We know that police and sheriff officers are trained to take people in distress into custody and we cannot understand why this was not at least considered.  We did ask them to please take Brian to a hospital for medical treatment. They did not exercise their authority to issue an ECO, despite the fact that, clearly, our son was not able to make a rational decision at the time. With hind sight, we think our son was already well along the road to endeavoring to end his life.

Our questions are:

-Did the officers not understand their authority to act in a crisis?

-Had the officers completed the training that is required for this type of situation?

-Did they consider one or more of the three criteria (danger to self, danger to others, inability to care for self) that allows them to act without the consent of an adult?

-The officers seemed to be taking direction from the medical people rather than making an independent assessment

After the medical responders and the officers left, my husband and I debated for about 30 minutes as to what to do.  My husband left the house about 6:30-6:45 to go to Leesburg to the magistrate to try to obtain an ECO in order to get my son both medical and mental health attention.

While my husband raced to Leesburg to get an ECO, my son stumbled down the stairs into our office where I was sitting near the bottom of the stairway.

 He sat down and a few minutes later had a convulsion. His whole body went rigid and his eyes rolled back. He had never before had a convulsion.  

I immediately grabbed my cell phone and called 911 again.  My son then walked into the living room and fell onto the living room couch continuing to vomit into a bucket.  He had another massive convulsion that ended up with his head on the living room floor and his feet pointed at the ceiling.  He clearly had no control over his body.

Eventually he was able to sit up again.  I was still on the phone with 911 when I saw a knife poking out from one of his pants pockets.  I asked him what that knife was for.  He started having another convulsion and as his arms and body were becoming rigid again, he pulled the knife out of his pocket and slit his throat.  I told the 911 person what had happened and begged her to get someone to the house quickly.  She told me to get towels to try to compress the wound on his throat.  I ran to the kitchen to get towels but my son pushed me away when I returned.  Running back to get more towels, I turned around and found him standing in the kitchen looking through the trash can.  I can only guess that he was looking for the knife.

The 911 lady asked me if there were any weapons in the house and I replied that there were none but only kitchen knives.  When I said that, my son’s attention went to the drawer where we keep the kitchen knives and he started moving toward that drawer.

This whole time, he was bleeding profusely from the wound in his neck. 

I stood in front of the drawer and saw that he was getting weak and could not push me aside from the drawer.  At that time, an officer burst through the kitchen door from the garage and started wrestling with my son trying to handcuff him.  My son struggled against being handcuffed and asked the officer why he was doing that. The officer must have seen the blood pouring from the gaping wound on my son’s neck.  The officer replied that he was trying to save his life.

After several minutes, the officer was able to handcuff him. He then threw my son down on the dining room floor.  It was only at that point medical personnel came into the house.  By then it was too late since my son had lost so much blood.  Medical personnel worked on him for 20-30 minutes with no success. We believe he died on the dining room floor.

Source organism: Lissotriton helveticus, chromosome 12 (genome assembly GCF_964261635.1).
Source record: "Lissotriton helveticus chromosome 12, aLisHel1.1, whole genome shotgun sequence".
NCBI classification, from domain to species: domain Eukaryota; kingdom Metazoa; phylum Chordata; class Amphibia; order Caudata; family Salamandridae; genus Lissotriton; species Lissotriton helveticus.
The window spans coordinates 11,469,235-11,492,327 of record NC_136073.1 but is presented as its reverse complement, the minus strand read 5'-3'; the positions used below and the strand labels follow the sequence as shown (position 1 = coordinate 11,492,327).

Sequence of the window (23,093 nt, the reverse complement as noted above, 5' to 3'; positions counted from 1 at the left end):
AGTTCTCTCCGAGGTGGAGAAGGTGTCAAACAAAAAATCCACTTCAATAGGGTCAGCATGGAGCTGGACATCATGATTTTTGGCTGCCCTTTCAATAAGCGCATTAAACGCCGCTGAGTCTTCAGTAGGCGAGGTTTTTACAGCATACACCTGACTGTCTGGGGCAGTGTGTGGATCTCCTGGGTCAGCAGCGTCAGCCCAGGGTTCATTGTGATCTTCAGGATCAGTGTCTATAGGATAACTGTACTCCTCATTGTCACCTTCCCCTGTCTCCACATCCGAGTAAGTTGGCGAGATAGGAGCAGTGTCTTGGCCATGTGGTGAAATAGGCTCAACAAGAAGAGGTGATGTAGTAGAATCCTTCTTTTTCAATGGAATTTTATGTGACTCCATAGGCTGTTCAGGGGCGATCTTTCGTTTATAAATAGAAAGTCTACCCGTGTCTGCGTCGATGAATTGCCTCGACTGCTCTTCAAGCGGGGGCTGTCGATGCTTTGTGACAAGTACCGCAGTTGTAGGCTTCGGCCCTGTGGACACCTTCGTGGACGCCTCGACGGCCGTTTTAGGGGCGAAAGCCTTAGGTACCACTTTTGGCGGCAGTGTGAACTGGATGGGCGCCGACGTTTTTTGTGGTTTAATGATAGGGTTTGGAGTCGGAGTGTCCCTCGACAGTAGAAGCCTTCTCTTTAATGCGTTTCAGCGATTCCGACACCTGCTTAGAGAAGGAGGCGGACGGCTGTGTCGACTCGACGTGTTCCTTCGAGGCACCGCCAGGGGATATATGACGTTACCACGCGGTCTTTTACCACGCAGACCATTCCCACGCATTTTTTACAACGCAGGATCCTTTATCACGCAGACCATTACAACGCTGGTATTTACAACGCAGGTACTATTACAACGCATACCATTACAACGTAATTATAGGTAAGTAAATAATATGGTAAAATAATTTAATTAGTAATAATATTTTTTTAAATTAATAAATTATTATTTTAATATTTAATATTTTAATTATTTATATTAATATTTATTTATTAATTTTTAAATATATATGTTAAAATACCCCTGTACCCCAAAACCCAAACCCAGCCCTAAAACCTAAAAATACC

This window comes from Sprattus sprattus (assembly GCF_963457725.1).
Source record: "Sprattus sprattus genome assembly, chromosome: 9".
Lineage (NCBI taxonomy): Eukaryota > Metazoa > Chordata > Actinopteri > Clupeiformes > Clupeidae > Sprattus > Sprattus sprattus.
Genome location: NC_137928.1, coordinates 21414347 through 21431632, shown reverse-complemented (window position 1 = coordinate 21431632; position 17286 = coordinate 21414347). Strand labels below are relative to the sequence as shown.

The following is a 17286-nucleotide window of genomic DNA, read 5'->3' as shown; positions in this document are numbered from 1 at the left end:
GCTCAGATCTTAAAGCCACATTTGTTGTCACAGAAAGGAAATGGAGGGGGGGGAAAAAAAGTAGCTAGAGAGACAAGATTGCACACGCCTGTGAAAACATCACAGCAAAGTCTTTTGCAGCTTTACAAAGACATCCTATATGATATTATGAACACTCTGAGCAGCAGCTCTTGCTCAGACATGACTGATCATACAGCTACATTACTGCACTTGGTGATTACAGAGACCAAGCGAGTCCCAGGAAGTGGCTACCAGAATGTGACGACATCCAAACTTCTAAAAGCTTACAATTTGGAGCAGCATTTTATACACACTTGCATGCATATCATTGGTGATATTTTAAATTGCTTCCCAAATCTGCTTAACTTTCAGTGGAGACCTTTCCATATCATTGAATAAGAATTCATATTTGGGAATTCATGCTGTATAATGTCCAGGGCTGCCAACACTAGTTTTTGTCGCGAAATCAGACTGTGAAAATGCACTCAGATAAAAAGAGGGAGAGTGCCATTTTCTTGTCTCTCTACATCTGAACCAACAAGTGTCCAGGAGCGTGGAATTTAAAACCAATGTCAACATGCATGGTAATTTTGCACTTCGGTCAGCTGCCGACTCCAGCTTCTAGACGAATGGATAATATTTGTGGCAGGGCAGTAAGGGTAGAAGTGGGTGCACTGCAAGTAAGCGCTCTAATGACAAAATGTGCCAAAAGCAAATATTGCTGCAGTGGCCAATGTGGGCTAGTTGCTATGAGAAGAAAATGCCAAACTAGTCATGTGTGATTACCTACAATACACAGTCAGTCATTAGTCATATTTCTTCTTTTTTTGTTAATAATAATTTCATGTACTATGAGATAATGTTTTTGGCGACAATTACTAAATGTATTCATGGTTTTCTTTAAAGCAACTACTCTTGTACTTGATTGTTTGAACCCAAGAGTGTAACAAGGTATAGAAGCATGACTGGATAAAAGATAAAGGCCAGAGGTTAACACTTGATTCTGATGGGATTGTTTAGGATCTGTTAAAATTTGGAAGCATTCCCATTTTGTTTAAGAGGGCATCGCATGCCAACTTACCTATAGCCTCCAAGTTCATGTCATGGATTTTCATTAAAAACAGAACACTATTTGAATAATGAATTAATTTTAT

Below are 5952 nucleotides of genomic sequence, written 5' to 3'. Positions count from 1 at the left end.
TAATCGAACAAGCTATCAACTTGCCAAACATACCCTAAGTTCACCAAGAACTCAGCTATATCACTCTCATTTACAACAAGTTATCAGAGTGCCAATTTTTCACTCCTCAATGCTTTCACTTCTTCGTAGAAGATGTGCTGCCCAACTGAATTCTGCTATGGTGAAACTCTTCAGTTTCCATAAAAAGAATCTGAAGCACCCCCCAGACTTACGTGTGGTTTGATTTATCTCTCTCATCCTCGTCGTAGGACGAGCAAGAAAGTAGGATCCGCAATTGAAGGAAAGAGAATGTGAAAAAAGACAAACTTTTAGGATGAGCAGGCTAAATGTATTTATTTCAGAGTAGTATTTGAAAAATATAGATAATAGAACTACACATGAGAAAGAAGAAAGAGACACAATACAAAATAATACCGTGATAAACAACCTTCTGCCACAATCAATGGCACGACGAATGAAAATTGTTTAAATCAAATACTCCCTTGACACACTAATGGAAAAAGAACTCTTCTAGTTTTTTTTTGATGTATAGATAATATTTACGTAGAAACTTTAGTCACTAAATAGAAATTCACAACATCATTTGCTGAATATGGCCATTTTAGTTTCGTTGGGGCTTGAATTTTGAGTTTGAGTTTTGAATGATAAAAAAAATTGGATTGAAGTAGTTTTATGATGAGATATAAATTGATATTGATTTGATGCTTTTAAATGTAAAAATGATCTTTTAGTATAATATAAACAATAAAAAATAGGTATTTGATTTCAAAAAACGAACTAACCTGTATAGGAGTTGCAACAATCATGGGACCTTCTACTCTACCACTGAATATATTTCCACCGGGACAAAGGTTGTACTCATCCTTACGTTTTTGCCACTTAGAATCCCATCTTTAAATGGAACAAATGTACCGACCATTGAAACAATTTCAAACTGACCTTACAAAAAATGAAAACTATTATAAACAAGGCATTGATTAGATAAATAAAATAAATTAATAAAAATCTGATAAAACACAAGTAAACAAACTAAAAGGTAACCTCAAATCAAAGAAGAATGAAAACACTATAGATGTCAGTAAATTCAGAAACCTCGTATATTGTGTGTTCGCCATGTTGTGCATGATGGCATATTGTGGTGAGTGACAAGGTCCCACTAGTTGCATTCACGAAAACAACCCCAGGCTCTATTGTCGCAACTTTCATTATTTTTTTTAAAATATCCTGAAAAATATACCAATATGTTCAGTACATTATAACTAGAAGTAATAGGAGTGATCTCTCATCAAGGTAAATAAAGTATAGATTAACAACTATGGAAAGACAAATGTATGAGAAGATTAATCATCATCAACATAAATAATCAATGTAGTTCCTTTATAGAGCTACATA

He was taken to Reston Hospital in an ambulance.  My husband arrived back from Leesburg and we rushed to the hospital where we sat in a waiting room for about 45 minutes.  A doctor came out and told us that they were not able to save Brian because he had lost too much blood and that they had not been able to get a heart beat after he arrived at the hospital.

We so wish that the first call to 911 had resulted in getting my son medical treatment and then mental health treatment. 

The Medical Examiner’s Office has put on the death certificate that the “immediate cause of death” is “pending.”  We have asked for, but have not yet received, the results of any toxicology screening results.  With the constant vomiting and then the convulsions, it is possible that some drug or overdose of medication was involved.

We would hope that in the future, the mental health of the ill person and his/her ability to make informed and rational decisions be taken into consideration by medical responders and that they defer to sheriff’s officers regarding a possible ECO.  The possibility of an attempt at suicide must also be taken very seriously and into account when deciding whether or not to leave the scene.  An opportunity to save my son’s life was missed and resulted, in our opinion, in a tragedy that could have been avoided. Our family is devastated by his loss. He was 38 years old.

We give our permission for this story to be shared as you think might be helpful.  The goal is to prevent this kind of heart breaking outcome for another family.

Thank you,

Pat and Jerry Wood

(I am grateful to the Woods for sharing this horrific story. Only by disclosing these tragedies can we put a human face on problems that we encounter trying to help someone who is seriously mentally ill. I deeply regret the loss of their son but admire their courage in wishing to help prevent further preventible deaths.)

Washington Post obituary.

Brian Patrick Wood 

August 27, 1979 – March 22, 2018

In memory of the free, precious and kind spirit who lit up the world with his sweet smile and gave his love, compassion and a helping hand to so many. May you be wandering now in green and peaceful places with all strife, struggle and pain gone. May the sound of guitars guide your way. You leave a huge hole in our hearts that can never be filled. We will miss you forever. Any donations in Brian’s memory can be made to NAMI. No services.

Mom, Dad, Kevin and Terence

About the author:

Pete Earley is the bestselling author of such books as The Hot House and Crazy. When he is not spending time with his family, he tours the globe advocating for mental health reform.

Learn more about Pete.